Blog Post #1405 – City of Ottawa Lobbies for Enforcement

Excerpt from the OH&S Canada magazine (July 2016)

The Ottawa City Council has voted unanimously to petition the Ontario Labour Minister and Attorney General to push for criminal investigations and convictions regarding occupational health fatalities and serious workplace injuries, in accordance with 2004 amendments to the Canadian Criminal Code of Canada, known as the Westray Law.

The Council’s agenda for June 08, 2016, included a motion to lobby for better cooperation between OH&S authorities, police, and Crown Attorneys in applying the Westray Law to all relevant cases. The motion was moved by Ottawa mayor Jim Watson and seconded by Councillor Riley Brockington.

The motion was granted “with a view to ensure that the spirit and intent of the Westray Amendments are properly considered and applied in all cases of workplace fatalities and serious injuries,” the agenda reads.

“Despite these legislative changes, according to the most recent statistics complied by the Association of Workers’ Compensation Boards of Canada, 919 workers across Canada died in 2014 as a result of workplace accidents or illnesses, and this rate of workplace death and injury has not abated since,” the agenda notes. “It was not until June 2015 that the first conviction under the Westray Amendments was obtained in the Province of Ontario.”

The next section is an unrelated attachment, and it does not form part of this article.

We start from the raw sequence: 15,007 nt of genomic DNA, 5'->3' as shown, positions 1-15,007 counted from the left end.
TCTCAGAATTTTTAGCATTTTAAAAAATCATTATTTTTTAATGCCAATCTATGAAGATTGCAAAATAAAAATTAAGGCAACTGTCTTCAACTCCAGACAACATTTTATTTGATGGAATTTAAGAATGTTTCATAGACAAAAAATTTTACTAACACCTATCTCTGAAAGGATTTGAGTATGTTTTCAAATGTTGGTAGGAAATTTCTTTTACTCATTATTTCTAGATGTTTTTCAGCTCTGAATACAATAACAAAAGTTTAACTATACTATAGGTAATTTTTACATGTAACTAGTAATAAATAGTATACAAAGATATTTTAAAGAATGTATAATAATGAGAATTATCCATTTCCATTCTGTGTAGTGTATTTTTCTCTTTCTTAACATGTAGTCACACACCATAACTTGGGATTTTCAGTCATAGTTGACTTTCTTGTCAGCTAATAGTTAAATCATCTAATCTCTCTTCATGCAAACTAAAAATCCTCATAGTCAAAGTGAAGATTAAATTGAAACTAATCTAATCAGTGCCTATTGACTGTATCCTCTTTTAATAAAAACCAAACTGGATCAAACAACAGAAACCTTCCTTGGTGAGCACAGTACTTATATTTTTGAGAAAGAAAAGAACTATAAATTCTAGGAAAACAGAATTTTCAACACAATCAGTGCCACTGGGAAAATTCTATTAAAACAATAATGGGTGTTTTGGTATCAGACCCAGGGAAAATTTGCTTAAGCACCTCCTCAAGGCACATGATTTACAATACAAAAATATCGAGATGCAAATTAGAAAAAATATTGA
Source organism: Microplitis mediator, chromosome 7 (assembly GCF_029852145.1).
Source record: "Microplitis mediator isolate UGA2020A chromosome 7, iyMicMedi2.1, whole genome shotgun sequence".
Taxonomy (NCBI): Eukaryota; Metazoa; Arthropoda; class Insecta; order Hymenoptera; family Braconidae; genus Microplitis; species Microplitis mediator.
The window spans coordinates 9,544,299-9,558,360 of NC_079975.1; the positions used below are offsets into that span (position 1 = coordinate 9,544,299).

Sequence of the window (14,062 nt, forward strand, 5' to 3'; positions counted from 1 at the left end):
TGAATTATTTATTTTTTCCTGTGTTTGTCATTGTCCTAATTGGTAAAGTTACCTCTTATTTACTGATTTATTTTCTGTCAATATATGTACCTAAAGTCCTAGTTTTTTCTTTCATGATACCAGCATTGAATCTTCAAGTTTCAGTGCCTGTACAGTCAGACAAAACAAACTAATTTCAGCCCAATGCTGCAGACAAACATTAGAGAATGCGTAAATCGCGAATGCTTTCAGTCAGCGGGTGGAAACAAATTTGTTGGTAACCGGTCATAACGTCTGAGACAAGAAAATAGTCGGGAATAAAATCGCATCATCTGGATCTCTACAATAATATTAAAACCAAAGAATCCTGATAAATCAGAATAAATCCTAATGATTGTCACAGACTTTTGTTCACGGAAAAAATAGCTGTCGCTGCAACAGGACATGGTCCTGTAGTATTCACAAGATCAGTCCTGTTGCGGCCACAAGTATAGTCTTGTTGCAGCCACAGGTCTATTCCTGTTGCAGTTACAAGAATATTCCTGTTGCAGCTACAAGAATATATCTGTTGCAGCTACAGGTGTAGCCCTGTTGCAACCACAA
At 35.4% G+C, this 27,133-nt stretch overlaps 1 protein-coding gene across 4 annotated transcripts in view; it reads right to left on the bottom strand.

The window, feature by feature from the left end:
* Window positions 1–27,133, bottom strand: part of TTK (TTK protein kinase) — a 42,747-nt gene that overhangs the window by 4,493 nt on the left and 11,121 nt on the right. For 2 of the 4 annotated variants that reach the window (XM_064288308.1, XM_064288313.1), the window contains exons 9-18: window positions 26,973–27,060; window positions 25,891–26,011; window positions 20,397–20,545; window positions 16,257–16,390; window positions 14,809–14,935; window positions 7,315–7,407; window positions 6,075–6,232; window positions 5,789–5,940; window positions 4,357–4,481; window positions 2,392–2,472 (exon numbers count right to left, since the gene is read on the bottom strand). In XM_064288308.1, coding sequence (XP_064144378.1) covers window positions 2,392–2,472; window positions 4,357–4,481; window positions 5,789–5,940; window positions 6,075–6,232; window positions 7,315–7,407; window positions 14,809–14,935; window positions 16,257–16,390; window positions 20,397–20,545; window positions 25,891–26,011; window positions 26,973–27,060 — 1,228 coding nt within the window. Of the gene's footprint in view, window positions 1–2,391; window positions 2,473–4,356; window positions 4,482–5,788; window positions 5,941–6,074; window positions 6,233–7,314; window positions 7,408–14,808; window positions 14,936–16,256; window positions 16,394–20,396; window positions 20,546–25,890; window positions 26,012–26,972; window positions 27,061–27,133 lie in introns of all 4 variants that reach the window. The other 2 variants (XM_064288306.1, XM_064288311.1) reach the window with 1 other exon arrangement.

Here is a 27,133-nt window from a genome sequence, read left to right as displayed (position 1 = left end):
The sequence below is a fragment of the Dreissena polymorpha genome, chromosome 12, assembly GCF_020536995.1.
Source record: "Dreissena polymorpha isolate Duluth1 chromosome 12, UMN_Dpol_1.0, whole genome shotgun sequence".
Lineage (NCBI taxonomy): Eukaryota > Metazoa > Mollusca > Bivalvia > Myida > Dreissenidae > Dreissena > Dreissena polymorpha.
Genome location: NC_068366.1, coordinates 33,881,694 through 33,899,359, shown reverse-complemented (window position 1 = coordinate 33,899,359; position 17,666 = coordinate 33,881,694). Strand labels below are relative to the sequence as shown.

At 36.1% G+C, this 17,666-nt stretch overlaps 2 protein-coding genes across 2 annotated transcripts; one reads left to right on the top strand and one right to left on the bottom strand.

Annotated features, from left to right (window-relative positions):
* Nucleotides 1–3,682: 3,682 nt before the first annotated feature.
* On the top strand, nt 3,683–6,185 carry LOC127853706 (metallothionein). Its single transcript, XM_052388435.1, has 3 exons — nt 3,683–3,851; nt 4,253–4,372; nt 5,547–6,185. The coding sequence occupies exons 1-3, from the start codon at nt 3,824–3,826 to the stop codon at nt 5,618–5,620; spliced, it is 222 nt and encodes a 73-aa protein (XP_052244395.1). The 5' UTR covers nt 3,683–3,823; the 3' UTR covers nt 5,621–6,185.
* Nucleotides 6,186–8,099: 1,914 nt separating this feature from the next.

The United Steelworkers (USW) of Canada, which has lobbied for compliance with the Westray Law, welcomes the City of Ottawa’s decision. “Attorney Generals must direct law enforcement and prosecutors to stop the killing by enforcing the law and thereby making employers understand that killing workers must never be a cost of doing business in Canada,” says Marty Warren, the director of USW District 6 (Ontario and the Atlantic provinces).

My opinion

Bill C45, known as the Westray Bill, was enacted and became section 217.1 of the Canadian Criminal Code. It states,

“Every one who undertakes, or has the authority, to direct how another person does work or performs a task is under a legal duty to take reasonable steps to prevent bodily harm to that person, or any other person, arising from that work or task.”

It has only been used a few times in Ontario. The biggest example was the Metron Swing-stage accident on Christmas Eve day, 2009. 5 workers fell about 13 stories, 4 died and 1 survived. The supervisor was charged, convicted, and received 3.5 years. It was also the first time, that I can recall, where the Ontario government appealed the light fine imposed by a lower court. Original fine was $200,000 for the worst accident in years. The appeal to a higher court lead to a $750,000 fine instead. This is in keeping with the severity of the accident.

HRS Group Inc. has a great team that can help you with all your health and safety needs including ‘Forklift Certification’ and ‘Forklift Re-certification’. Contact Deborah toll free at 1-877-907-7744 or locally at 705-749-1259.

We can also be reached at

Ensure your workplace is a safe place.

Remember – In Ontario, “All accidents are Preventable”

‘Work’ and ‘Play’ safe.

Daniel L. Beal

CHSEP – Advanced Level

CEO and Training Director



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